|Publication number||US8001372 B2|
|Application number||US 12/560,254|
|Publication date||16 Aug 2011|
|Filing date||15 Sep 2009|
|Priority date||6 Aug 2002|
|Also published as||CA2494299A1, CA2494299C, CA2820986A1, EP1529367A1, EP1529367A4, US7590861, US7788501, US8055906, US8127143, US8407480, US8478992, US8826031, US20040139329, US20090031140, US20090037745, US20090037746, US20100005315, US20110302423, US20120047370, US20130227299, US20130290726, US20140344583, WO2004014017A1|
|Publication number||12560254, 560254, US 8001372 B2, US 8001372B2, US-B2-8001372, US8001372 B2, US8001372B2|
|Inventors||David S. Abdallah, Barry W. Johnson|
|Original Assignee||Privaris, Inc.|
|Export Citation||BiBTeX, EndNote, RefMan|
|Patent Citations (141), Non-Patent Citations (16), Referenced by (4), Classifications (20), Legal Events (5)|
|External Links: USPTO, USPTO Assignment, Espacenet|
This application is a continuation of U.S. patent application Ser. No. 10/635,762, filed on Aug. 6, 2003, entitled “Methods For Secure Enrollment And Backup Of Personal Identity Credentials Into Electronic Devices,” now U.S. Pat. No. 7,590,861, which claims priority under 35 USC 119(e) to provisional patent application Ser. No. 60/401,399 filed on Aug. 6, 2002 entitled, “A Secure Enrollment Process for a Biometric Personal Identification Device,” each of which is hereby incorporated by reference in its entirety.
This application is related to U.S. patent application Ser. No. 12/190,058, entitled “Methods for Secure Enrollment Of Personal Identity Credentials Into Electronic Devices,” and U.S. patent application Ser. No. 12/190,061, entitled “Methods for Secure Backup of Personal Identity Credentials for Electronic Devices” and U.S. patent application Ser. No. 12/190,064, entitled “Methods for Secure Restoration of Personal Identity Credentials Into Electronic Devices,” each filed on Aug. 12, 2008, and each of which is incorporated herein by reference their entirety.
1. Field of the Invention
This invention relates generally to the field of information security, and more particularly to an enrollment process for devices capable of storing and releasing personal identity credentials based on authentication of a human fingerprint.
2. Necessity of the Invention
Devices and applications that use biometric authentication are increasing in popularity and frequency of use in applications where information security and privacy is critical. The success rates of devices that use biometrics as a form of authorization are dependent on the accuracy of the process by which information is associated with the biometric; for example, it must not be possible for John Doe to intercept Jane Doe's enrollment process and enroll Jane Doe's credentials into a device with his fingerprint. A generalized enrollment process includes capturing a biometric sample, ensuring the legitimacy of the sample and the individual providing the sample, storing the biometric sample in the appropriate location in the device, and enabling access rights to the enrolled individual. If this enrollment process is performed incorrectly or ineffectively then the process of biometric authentication and the implicit guarantee of enhanced security are easily defeated.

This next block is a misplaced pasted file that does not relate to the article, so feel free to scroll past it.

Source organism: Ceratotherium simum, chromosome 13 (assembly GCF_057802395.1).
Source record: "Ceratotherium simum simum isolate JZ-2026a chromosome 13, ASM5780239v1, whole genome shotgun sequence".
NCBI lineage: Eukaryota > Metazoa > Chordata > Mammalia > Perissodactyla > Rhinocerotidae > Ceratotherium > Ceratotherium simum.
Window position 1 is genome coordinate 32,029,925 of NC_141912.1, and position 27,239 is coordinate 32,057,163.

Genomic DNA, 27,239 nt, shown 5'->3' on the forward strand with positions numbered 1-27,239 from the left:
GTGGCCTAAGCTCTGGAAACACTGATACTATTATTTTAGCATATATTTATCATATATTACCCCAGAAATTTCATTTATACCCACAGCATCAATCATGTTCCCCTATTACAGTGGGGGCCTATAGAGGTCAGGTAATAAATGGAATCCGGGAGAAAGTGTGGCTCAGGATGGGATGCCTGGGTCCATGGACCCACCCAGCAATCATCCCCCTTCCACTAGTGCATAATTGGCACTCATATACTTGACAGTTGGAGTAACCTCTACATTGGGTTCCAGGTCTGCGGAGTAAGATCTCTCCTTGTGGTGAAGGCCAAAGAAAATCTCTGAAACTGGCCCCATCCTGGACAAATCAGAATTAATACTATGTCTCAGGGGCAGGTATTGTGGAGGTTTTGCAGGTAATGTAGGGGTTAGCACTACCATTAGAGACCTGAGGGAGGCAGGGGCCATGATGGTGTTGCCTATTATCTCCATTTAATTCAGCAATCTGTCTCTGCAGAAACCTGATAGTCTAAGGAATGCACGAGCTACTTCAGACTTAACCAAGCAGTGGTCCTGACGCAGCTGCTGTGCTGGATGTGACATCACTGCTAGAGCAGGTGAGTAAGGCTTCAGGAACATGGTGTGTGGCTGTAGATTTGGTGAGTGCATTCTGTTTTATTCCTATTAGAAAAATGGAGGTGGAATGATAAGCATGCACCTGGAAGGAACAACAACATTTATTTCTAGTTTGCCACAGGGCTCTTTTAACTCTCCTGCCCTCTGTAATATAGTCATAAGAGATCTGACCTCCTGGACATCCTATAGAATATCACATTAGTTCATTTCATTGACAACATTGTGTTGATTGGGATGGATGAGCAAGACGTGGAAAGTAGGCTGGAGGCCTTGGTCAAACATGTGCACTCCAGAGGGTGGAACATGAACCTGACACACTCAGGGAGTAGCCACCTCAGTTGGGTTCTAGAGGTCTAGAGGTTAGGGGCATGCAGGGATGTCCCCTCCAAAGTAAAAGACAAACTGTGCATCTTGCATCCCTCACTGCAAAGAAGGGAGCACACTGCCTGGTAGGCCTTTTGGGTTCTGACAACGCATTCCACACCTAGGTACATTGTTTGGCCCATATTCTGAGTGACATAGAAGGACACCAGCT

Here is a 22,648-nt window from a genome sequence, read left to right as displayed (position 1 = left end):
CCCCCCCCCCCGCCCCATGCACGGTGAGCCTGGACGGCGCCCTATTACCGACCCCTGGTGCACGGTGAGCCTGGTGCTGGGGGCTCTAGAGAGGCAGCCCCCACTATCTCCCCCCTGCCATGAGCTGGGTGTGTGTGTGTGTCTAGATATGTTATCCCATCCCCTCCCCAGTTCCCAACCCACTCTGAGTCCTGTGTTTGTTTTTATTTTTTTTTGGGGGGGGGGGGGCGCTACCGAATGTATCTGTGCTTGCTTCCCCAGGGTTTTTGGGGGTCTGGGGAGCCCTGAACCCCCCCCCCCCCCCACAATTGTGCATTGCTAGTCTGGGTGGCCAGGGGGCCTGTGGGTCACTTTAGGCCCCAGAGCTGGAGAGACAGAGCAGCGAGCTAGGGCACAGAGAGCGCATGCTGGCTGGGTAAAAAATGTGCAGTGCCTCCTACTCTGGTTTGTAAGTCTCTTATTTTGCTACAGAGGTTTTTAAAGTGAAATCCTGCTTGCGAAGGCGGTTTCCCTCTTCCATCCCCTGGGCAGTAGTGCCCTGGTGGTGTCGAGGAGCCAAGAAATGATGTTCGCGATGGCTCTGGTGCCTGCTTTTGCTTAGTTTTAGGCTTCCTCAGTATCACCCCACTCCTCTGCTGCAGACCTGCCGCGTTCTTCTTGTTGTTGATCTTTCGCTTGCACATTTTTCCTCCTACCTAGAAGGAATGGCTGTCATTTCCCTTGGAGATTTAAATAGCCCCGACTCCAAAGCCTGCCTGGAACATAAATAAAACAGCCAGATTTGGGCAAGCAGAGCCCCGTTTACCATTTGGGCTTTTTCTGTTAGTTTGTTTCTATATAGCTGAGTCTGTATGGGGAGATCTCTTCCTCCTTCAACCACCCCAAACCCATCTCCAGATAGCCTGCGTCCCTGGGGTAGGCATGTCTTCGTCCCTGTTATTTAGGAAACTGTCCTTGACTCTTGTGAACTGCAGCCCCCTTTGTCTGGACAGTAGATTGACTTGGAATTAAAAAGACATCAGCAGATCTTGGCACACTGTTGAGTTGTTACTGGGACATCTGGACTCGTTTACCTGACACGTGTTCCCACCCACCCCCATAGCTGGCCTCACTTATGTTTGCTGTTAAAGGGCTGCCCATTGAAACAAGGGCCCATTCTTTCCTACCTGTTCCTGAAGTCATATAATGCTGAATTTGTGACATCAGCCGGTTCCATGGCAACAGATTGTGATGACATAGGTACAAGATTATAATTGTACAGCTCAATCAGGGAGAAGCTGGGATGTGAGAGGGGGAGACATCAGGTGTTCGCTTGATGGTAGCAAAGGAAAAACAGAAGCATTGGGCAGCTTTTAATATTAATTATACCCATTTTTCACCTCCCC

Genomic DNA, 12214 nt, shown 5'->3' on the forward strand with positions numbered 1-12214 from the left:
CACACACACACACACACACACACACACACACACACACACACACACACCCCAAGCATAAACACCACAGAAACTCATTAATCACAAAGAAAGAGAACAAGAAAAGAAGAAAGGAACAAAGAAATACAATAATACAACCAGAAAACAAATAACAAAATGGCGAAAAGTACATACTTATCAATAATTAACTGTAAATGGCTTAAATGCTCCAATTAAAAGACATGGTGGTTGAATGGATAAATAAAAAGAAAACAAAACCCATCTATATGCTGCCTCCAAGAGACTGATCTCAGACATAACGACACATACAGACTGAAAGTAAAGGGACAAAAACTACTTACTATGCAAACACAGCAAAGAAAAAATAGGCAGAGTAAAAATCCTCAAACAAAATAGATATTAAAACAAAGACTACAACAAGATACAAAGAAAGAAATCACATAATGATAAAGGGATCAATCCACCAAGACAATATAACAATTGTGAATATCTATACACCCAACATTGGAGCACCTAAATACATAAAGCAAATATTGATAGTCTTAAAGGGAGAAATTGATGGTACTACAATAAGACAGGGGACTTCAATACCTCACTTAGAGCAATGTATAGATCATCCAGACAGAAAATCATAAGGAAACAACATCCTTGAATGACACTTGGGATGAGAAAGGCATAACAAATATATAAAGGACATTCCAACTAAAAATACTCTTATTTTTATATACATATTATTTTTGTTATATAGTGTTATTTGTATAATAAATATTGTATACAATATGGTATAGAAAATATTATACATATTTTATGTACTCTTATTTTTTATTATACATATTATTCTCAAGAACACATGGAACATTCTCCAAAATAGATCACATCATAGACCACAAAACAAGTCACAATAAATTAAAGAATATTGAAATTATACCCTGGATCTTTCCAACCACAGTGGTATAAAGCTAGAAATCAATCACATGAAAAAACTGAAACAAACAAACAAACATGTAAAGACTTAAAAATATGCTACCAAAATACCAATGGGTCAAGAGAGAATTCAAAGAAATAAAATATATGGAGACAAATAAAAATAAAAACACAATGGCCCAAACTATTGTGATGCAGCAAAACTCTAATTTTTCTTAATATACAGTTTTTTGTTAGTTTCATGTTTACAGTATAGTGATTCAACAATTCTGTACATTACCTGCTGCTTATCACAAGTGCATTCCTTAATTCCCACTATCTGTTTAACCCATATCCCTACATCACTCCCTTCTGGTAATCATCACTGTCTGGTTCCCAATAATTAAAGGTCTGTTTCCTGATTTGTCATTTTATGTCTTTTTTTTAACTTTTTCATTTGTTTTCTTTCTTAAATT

A variety of portable electronic devices with biometric authentication are available to consumers. These include Hewlett Packard's iPAQ Pocket PC h5450, 3M-AiT's VeriMe, Privaris' BPID™ Security Device, and Sony's FIU-900 Puppy®. Each device is capable of storing fingerprints and performing on-board matching. Several of these products are configurable to allow use of cryptographic keys after proof of biometric identification. As discussed in the following section, ownership of cryptographic keys is typically used as a form of remote identification when individuals are communicating digitally. It is imperative, then, that the fingerprint is definitively linked to an individual, so that the cryptographic keys cannot be misused.
Furthermore, because the enrollment process must necessarily be stringent, and likely time-consuming, it is desirable to have a simple method of archiving and restoring enrolled credentials and fingerprints. Clearly the method must be inherently secure, because the entire enrollment process could be overridden by a compromise of the backup process.
The public key infrastructure (PKI) and digital certificates are very common and, when used correctly, can be used to guarantee a ‘cryptographic identity’ of an individual. The most common form of the PKI uses the RSA algorithm, which is now freely available to the public.